Te Mata Peak farmers are fed up with the public "disrespecting" and damaging their land.
Tauroa Trust co-owner Heather Smith said gates were regularly left open, which caused stock to move into unwanted areas, and rubbish including tyres had been dumped.
Recently one of her neighbour's sheep had been attacked by a dog, which had been off the leash, Smith said.
The sheep survived the attack and "the [dog] owner was quite distressed and she handled it very well, but for every one of her there's others who don't do anything".
Her farm's land is on the southern border of Te Mata Peak park. Smith said it was becoming a big headache and a financial burden.
"Farming is hard to make a buck and to have anything extra go on is not okay. People aren't thinking that this is somebody's livelihood and time."
She urged people to be careful and be thoughtful when wandering through farms on the mountain.
"We are a certified and organic farm and we are trying to do well by the community and with the new health and safety rules it is a whole other issue for us to worry about."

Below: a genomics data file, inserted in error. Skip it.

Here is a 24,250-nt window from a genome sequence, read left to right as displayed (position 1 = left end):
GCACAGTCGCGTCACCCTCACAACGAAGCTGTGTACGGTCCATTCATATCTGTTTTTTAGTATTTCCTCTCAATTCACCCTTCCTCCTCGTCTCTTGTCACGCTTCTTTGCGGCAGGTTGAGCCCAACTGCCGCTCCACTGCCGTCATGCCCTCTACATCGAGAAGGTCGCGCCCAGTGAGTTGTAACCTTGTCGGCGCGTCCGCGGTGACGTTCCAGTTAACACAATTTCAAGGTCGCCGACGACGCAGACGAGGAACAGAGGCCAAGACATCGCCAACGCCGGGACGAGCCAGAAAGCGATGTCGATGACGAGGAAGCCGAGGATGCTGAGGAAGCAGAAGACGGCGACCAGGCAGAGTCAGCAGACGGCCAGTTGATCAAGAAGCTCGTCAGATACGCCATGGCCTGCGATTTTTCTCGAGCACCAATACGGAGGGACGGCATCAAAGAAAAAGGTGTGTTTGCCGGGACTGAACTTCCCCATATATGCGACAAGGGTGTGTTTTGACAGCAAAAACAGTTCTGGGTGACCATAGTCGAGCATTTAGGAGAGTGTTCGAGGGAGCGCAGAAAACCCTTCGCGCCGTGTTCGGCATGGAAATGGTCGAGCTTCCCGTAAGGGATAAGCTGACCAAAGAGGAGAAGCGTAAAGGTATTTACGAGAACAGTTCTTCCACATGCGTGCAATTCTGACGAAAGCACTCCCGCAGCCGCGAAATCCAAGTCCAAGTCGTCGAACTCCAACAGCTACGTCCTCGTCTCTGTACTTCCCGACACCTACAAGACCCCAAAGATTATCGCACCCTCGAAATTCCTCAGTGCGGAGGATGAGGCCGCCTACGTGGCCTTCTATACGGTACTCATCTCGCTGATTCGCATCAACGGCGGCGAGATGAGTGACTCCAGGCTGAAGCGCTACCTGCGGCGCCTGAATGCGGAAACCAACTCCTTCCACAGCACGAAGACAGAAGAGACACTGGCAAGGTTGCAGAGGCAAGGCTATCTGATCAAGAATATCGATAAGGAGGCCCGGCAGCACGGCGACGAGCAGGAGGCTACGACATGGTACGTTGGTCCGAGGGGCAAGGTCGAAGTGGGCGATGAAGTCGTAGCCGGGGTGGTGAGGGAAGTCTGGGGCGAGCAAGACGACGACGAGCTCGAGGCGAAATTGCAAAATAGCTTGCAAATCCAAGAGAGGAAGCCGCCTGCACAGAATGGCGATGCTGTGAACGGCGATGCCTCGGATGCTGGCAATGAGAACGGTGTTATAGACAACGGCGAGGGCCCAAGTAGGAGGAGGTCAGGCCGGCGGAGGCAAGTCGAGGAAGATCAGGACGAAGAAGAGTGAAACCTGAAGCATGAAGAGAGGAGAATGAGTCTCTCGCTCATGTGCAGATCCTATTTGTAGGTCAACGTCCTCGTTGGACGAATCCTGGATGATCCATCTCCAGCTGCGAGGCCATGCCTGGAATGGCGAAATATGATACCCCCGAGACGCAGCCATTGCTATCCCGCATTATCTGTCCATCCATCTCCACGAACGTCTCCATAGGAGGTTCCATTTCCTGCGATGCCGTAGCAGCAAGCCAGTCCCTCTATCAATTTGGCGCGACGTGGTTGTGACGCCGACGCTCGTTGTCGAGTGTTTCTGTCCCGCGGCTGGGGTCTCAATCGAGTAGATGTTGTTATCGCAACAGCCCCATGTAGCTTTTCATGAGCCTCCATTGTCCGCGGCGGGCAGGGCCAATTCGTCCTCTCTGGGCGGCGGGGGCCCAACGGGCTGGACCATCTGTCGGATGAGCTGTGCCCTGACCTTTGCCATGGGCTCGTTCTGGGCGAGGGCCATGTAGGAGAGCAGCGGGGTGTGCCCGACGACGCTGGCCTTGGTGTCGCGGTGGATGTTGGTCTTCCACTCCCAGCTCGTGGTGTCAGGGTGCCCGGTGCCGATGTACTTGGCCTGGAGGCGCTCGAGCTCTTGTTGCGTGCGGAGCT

Another farmer, who did not wish to be named, said things had become progressively worse on Te Mata Peak over the past five years.
Some people had shot ducks on his property, and chopped branches down for firewood.
"At weekends, people come down onto our riverbed and teach their kids how to do wheelies on our good grass amongst our cows and calves - they have got no idea."
In the past month, he had to separate several mobs of cattle which had come together, only to find, a fortnight later, it had happened again.
"People don't realise the damage they can do and the time it takes to re-do it all. I don't mind people walking from the peak down to the bridge, but they have got to learn to shut gates and respect the property."
The final straw, he said, was yesterday morning, when he found his cows had wandered onto the road, despite the gate having wire around it and a latch.
"Someone has obviously opened the gate, let them out and then closed the gate back up. That's the only way I can see how they got out."
Federated Farmers Hawke's Bay president Jim Galloway said respect of property was an issue for farmers around the country.
"It is about being considerate and thinking before you do things."
"Farmers don't want to shut the gate on people, but if too much happens where people take advantage of the generosity of being allowed on someone's property, or start leaving gates open and dumping rubbish illegally, farmers will start looking at closing gates and that is not something we want to happen."